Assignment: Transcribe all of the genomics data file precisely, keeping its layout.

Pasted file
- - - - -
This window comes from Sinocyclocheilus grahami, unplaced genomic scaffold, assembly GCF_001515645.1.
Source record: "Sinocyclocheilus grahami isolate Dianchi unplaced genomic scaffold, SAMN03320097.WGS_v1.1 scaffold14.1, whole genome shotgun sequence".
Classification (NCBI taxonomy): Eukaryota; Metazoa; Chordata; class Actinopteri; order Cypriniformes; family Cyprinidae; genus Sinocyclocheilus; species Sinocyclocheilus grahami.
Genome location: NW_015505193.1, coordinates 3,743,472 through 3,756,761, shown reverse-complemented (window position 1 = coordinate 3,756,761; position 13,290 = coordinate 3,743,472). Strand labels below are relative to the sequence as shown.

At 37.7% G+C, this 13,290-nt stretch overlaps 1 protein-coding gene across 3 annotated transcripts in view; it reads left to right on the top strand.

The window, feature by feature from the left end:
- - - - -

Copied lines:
This window comes from Sinocyclocheilus grahami, unplaced genomic scaffold, assembly GCF_001515645.1.
Source record: "Sinocyclocheilus grahami isolate Dianchi unplaced genomic scaffold, SAMN03320097.WGS_v1.1 scaffold14.1, whole genome shotgun sequence".
Classification (NCBI taxonomy): Eukaryota; Metazoa; Chordata; class Actinopteri; order Cypriniformes; family Cyprinidae; genus Sinocyclocheilus; species Sinocyclocheilus grahami.
Genome location: NW_015505193.1, coordinates 3,743,472 through 3,756,761, shown reverse-complemented (window position 1 = coordinate 3,756,761; position 13,290 = coordinate 3,743,472). Strand labels below are relative to the sequence as shown.

At 37.7% G+C, this 13,290-nt stretch overlaps 1 protein-coding gene across 3 annotated transcripts in view; it reads left to right on the top strand.

The window, feature by feature from the left end: